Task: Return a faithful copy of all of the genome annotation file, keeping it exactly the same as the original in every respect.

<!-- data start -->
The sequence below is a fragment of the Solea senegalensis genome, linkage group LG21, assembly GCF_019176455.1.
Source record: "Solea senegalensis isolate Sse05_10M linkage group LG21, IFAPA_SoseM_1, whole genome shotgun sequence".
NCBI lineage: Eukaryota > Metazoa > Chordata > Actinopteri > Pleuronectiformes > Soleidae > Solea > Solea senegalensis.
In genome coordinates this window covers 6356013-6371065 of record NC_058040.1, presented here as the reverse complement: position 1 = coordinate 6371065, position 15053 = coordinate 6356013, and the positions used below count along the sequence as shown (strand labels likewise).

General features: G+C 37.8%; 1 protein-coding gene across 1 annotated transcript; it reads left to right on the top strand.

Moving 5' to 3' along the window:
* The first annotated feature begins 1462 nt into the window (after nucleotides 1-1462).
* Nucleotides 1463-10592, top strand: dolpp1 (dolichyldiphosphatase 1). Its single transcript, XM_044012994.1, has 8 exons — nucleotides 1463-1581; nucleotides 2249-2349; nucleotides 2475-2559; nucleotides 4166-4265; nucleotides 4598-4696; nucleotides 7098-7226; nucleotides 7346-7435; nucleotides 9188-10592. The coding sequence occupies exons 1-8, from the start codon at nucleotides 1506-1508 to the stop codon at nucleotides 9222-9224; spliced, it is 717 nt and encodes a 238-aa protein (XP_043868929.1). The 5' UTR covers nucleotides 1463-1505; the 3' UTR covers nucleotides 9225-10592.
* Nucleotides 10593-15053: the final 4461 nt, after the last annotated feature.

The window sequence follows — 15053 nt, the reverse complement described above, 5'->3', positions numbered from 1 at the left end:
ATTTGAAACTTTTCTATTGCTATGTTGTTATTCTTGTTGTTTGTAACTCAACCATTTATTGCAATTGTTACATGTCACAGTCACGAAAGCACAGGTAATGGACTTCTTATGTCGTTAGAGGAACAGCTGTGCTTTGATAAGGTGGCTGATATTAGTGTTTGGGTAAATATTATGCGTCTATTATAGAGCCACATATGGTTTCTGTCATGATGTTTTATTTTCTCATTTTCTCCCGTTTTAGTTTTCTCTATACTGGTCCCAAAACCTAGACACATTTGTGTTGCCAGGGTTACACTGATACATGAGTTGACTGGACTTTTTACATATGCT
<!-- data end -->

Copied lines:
The sequence below is a fragment of the Solea senegalensis genome, linkage group LG21, assembly GCF_019176455.1.
Source record: "Solea senegalensis isolate Sse05_10M linkage group LG21, IFAPA_SoseM_1, whole genome shotgun sequence".
NCBI lineage: Eukaryota > Metazoa > Chordata > Actinopteri > Pleuronectiformes > Soleidae > Solea > Solea senegalensis.
In genome coordinates this window covers 6356013-6371065 of record NC_058040.1, presented here as the reverse complement: position 1 = coordinate 6371065, position 15053 = coordinate 6356013, and the positions used below count along the sequence as shown (strand labels likewise).

General features: G+C 37.8%; 1 protein-coding gene across 1 annotated transcript; it reads left to right on the top strand.

Moving 5' to 3' along the window:
* The first annotated feature begins 1462 nt into the window (after nucleotides 1-1462).
* Nucleotides 1463-10592, top strand: dolpp1 (dolichyldiphosphatase 1). Its single transcript, XM_044012994.1, has 8 exons — nucleotides 1463-1581; nucleotides 2249-2349; nucleotides 2475-2559; nucleotides 4166-4265; nucleotides 4598-4696; nucleotides 7098-7226; nucleotides 7346-7435; nucleotides 9188-10592. The coding sequence occupies exons 1-8, from the start codon at nucleotides 1506-1508 to the stop codon at nucleotides 9222-9224; spliced, it is 717 nt and encodes a 238-aa protein (XP_043868929.1). The 5' UTR covers nucleotides 1463-1505; the 3' UTR covers nucleotides 9225-10592.
* Nucleotides 10593-15053: the final 4461 nt, after the last annotated feature.

The window sequence follows — 15053 nt, the reverse complement described above, 5'->3', positions numbered from 1 at the left end:
ATTTGAAACTTTTCTATTGCTATGTTGTTATTCTTGTTGTTTGTAACTCAACCATTTATTGCAATTGTTACATGTCACAGTCACGAAAGCACAGGTAATGGACTTCTTATGTCGTTAGAGGAACAGCTGTGCTTTGATAAGGTGGCTGATATTAGTGTTTGGGTAAATATTATGCGTCTATTATAGAGCCACATATGGTTTCTGTCATGATGTTTTATTTTCTCATTTTCTCCCGTTTTAGTTTTCTCTATACTGGTCCCAAAACCTAGACACATTTGTGTTGCCAGGGTTACACTGATACATGAGTTGACTGGACTTTTTACATATGCT